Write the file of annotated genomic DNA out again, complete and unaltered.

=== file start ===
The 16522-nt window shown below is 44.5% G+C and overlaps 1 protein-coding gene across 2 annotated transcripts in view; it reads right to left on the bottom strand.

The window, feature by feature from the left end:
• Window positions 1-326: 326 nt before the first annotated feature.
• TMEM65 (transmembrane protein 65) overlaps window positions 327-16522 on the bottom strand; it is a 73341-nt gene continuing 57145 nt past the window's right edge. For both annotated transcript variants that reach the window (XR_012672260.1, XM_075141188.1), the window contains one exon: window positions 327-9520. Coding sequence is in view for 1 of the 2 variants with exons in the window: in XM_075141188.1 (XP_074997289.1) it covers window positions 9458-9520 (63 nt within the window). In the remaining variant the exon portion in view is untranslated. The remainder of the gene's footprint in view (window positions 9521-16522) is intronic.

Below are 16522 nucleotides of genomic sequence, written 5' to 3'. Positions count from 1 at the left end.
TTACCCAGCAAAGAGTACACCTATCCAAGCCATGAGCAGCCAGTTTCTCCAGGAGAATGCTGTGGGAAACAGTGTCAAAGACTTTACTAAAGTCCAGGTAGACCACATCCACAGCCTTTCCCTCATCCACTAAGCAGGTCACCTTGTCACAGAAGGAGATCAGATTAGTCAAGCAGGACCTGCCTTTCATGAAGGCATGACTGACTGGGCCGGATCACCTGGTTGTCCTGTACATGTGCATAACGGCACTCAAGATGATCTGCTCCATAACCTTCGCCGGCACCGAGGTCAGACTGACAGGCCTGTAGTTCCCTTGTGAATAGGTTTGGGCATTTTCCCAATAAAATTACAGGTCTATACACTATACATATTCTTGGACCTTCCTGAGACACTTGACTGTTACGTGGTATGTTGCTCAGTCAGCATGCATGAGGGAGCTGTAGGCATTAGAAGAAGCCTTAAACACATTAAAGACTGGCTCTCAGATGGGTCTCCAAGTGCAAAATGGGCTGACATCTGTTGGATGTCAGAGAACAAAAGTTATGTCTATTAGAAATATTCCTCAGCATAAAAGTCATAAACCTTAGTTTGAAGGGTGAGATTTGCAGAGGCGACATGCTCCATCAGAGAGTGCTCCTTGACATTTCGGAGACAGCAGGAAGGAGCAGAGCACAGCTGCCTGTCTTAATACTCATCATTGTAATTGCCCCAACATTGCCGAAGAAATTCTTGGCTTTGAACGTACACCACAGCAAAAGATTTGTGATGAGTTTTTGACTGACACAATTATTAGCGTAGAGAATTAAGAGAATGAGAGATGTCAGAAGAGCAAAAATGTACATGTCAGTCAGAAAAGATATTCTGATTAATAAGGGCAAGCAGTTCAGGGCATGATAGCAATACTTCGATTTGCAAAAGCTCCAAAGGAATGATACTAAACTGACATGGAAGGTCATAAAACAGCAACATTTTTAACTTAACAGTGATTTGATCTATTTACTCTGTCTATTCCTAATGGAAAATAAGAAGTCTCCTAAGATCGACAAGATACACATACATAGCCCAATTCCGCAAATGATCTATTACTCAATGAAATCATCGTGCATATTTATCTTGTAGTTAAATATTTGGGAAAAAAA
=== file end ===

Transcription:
The 16522-nt window shown below is 44.5% G+C and overlaps 1 protein-coding gene across 2 annotated transcripts in view; it reads right to left on the bottom strand.

The window, feature by feature from the left end:
• Window positions 1-326: 326 nt before the first annotated feature.
• TMEM65 (transmembrane protein 65) overlaps window positions 327-16522 on the bottom strand; it is a 73341-nt gene continuing 57145 nt past the window's right edge. For both annotated transcript variants that reach the window (XR_012672260.1, XM_075141188.1), the window contains one exon: window positions 327-9520. Coding sequence is in view for 1 of the 2 variants with exons in the window: in XM_075141188.1 (XP_074997289.1) it covers window positions 9458-9520 (63 nt within the window). In the remaining variant the exon portion in view is untranslated. The remainder of the gene's footprint in view (window positions 9521-16522) is intronic.

Below are 16522 nucleotides of genomic sequence, written 5' to 3'. Positions count from 1 at the left end.
TTACCCAGCAAAGAGTACACCTATCCAAGCCATGAGCAGCCAGTTTCTCCAGGAGAATGCTGTGGGAAACAGTGTCAAAGACTTTACTAAAGTCCAGGTAGACCACATCCACAGCCTTTCCCTCATCCACTAAGCAGGTCACCTTGTCACAGAAGGAGATCAGATTAGTCAAGCAGGACCTGCCTTTCATGAAGGCATGACTGACTGGGCCGGATCACCTGGTTGTCCTGTACATGTGCATAACGGCACTCAAGATGATCTGCTCCATAACCTTCGCCGGCACCGAGGTCAGACTGACAGGCCTGTAGTTCCCTTGTGAATAGGTTTGGGCATTTTCCCAATAAAATTACAGGTCTATACACTATACATATTCTTGGACCTTCCTGAGACACTTGACTGTTACGTGGTATGTTGCTCAGTCAGCATGCATGAGGGAGCTGTAGGCATTAGAAGAAGCCTTAAACACATTAAAGACTGGCTCTCAGATGGGTCTCCAAGTGCAAAATGGGCTGACATCTGTTGGATGTCAGAGAACAAAAGTTATGTCTATTAGAAATATTCCTCAGCATAAAAGTCATAAACCTTAGTTTGAAGGGTGAGATTTGCAGAGGCGACATGCTCCATCAGAGAGTGCTCCTTGACATTTCGGAGACAGCAGGAAGGAGCAGAGCACAGCTGCCTGTCTTAATACTCATCATTGTAATTGCCCCAACATTGCCGAAGAAATTCTTGGCTTTGAACGTACACCACAGCAAAAGATTTGTGATGAGTTTTTGACTGACACAATTATTAGCGTAGAGAATTAAGAGAATGAGAGATGTCAGAAGAGCAAAAATGTACATGTCAGTCAGAAAAGATATTCTGATTAATAAGGGCAAGCAGTTCAGGGCATGATAGCAATACTTCGATTTGCAAAAGCTCCAAAGGAATGATACTAAACTGACATGGAAGGTCATAAAACAGCAACATTTTTAACTTAACAGTGATTTGATCTATTTACTCTGTCTATTCCTAATGGAAAATAAGAAGTCTCCTAAGATCGACAAGATACACATACATAGCCCAATTCCGCAAATGATCTATTACTCAATGAAATCATCGTGCATATTTATCTTGTAGTTAAATATTTGGGAAAAAAA